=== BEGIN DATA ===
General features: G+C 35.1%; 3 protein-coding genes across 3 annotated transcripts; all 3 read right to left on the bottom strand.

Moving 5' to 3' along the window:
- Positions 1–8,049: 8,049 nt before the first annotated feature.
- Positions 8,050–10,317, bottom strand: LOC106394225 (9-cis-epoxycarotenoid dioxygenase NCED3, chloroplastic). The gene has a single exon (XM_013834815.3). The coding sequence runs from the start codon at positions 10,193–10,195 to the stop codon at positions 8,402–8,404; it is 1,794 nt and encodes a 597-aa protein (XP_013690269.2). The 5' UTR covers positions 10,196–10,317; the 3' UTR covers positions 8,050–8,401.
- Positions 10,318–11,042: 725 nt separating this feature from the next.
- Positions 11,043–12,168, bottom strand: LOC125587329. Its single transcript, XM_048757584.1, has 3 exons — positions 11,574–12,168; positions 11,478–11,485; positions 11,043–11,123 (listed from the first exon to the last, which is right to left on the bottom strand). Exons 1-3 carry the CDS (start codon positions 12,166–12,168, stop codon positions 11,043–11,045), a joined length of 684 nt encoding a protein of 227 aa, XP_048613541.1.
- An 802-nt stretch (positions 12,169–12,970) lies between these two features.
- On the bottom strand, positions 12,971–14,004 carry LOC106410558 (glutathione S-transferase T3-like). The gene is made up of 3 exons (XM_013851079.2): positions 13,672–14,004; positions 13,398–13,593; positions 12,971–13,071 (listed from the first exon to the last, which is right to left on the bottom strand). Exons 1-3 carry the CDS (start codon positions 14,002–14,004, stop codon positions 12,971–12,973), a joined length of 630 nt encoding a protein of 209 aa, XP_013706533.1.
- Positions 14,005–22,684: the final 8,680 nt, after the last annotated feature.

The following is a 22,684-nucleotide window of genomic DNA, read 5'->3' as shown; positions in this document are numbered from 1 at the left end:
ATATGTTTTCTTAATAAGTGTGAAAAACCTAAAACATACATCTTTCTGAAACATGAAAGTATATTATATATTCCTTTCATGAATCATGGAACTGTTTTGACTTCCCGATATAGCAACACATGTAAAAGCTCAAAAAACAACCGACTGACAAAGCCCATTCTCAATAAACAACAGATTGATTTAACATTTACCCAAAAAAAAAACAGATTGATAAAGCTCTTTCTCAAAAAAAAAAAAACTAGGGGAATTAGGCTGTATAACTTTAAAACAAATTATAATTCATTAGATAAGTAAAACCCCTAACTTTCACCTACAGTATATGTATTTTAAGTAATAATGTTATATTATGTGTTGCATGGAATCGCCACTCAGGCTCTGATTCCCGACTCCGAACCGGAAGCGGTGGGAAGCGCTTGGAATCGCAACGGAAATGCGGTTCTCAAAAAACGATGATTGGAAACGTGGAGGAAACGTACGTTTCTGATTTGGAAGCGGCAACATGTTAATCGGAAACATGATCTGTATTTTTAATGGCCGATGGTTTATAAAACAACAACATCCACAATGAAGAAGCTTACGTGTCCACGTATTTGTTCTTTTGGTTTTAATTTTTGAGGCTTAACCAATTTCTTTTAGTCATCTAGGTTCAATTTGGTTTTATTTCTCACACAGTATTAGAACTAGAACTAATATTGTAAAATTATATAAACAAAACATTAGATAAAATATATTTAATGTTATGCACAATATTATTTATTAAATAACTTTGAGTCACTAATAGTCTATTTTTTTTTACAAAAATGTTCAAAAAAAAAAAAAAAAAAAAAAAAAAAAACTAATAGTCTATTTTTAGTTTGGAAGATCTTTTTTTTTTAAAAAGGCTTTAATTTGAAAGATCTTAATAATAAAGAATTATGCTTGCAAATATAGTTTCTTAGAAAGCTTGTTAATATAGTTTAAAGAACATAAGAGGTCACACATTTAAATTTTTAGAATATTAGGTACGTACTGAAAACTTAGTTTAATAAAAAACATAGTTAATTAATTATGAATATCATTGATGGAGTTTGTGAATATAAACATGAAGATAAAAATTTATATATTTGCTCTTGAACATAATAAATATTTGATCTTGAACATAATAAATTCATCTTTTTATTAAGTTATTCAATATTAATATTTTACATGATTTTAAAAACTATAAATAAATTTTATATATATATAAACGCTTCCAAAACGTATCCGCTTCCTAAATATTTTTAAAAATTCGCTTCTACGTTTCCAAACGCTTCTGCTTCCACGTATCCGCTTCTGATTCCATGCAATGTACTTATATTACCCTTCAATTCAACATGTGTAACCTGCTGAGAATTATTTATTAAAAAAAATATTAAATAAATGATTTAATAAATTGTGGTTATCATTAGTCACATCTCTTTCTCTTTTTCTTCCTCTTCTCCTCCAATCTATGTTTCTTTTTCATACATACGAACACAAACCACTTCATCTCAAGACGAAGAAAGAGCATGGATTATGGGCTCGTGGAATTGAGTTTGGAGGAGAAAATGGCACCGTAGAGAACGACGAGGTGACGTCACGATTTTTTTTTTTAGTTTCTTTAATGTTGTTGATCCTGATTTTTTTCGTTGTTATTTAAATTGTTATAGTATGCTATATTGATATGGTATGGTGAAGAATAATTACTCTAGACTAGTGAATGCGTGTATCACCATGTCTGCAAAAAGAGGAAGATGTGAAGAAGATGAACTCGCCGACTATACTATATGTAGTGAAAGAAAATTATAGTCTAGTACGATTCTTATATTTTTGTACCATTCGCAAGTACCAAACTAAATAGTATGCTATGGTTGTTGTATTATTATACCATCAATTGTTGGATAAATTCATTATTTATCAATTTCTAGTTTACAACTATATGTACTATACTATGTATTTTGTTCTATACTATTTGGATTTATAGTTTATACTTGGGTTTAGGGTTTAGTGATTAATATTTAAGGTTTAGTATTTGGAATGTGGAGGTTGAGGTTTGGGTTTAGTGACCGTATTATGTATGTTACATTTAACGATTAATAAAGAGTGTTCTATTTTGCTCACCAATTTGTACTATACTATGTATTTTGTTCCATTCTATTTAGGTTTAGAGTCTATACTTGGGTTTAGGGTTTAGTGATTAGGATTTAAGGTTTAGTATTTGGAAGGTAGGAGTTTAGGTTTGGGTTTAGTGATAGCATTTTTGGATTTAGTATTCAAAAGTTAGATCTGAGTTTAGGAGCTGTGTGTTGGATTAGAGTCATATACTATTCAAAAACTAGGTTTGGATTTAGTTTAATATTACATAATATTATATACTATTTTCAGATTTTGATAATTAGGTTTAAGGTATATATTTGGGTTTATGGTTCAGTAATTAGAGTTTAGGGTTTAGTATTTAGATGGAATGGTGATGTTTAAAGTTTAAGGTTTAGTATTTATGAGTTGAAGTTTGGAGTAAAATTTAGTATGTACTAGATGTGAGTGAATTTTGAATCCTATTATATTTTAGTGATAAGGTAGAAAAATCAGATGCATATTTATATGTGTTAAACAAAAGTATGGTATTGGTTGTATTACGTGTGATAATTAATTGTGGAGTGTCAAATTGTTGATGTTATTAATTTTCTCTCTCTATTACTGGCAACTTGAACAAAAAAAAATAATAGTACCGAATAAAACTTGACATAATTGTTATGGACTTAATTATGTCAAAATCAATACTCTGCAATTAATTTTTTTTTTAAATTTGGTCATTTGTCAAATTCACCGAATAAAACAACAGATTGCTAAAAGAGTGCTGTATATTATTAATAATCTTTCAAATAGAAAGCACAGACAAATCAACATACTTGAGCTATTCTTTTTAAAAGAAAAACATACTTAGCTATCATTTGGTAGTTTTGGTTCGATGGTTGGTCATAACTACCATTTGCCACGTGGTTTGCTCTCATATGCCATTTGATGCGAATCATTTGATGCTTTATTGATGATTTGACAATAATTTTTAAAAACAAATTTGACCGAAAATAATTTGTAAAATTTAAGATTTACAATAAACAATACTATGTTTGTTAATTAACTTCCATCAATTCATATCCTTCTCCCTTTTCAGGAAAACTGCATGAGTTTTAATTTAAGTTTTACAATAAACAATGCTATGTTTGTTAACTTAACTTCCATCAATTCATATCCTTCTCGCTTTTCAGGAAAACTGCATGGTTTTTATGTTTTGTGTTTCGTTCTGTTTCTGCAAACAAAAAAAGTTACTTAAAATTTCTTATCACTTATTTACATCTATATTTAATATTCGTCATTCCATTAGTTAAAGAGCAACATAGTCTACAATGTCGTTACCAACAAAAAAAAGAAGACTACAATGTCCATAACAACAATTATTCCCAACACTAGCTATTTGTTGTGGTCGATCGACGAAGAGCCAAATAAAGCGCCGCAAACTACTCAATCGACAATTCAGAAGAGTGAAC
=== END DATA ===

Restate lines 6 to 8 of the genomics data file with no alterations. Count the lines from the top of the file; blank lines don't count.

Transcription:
- Positions 11,043–12,168, bottom strand: LOC125587329. Its single transcript, XM_048757584.1, has 3 exons — positions 11,574–12,168; positions 11,478–11,485; positions 11,043–11,123 (listed from the first exon to the last, which is right to left on the bottom strand). Exons 1-3 carry the CDS (start codon positions 12,166–12,168, stop codon positions 11,043–11,045), a joined length of 684 nt encoding a protein of 227 aa, XP_048613541.1.
- An 802-nt stretch (positions 12,169–12,970) lies between these two features.
- On the bottom strand, positions 12,971–14,004 carry LOC106410558 (glutathione S-transferase T3-like). The gene is made up of 3 exons (XM_013851079.2): positions 13,672–14,004; positions 13,398–13,593; positions 12,971–13,071 (listed from the first exon to the last, which is right to left on the bottom strand). Exons 1-3 carry the CDS (start codon positions 14,002–14,004, stop codon positions 12,971–12,973), a joined length of 630 nt encoding a protein of 209 aa, XP_013706533.1.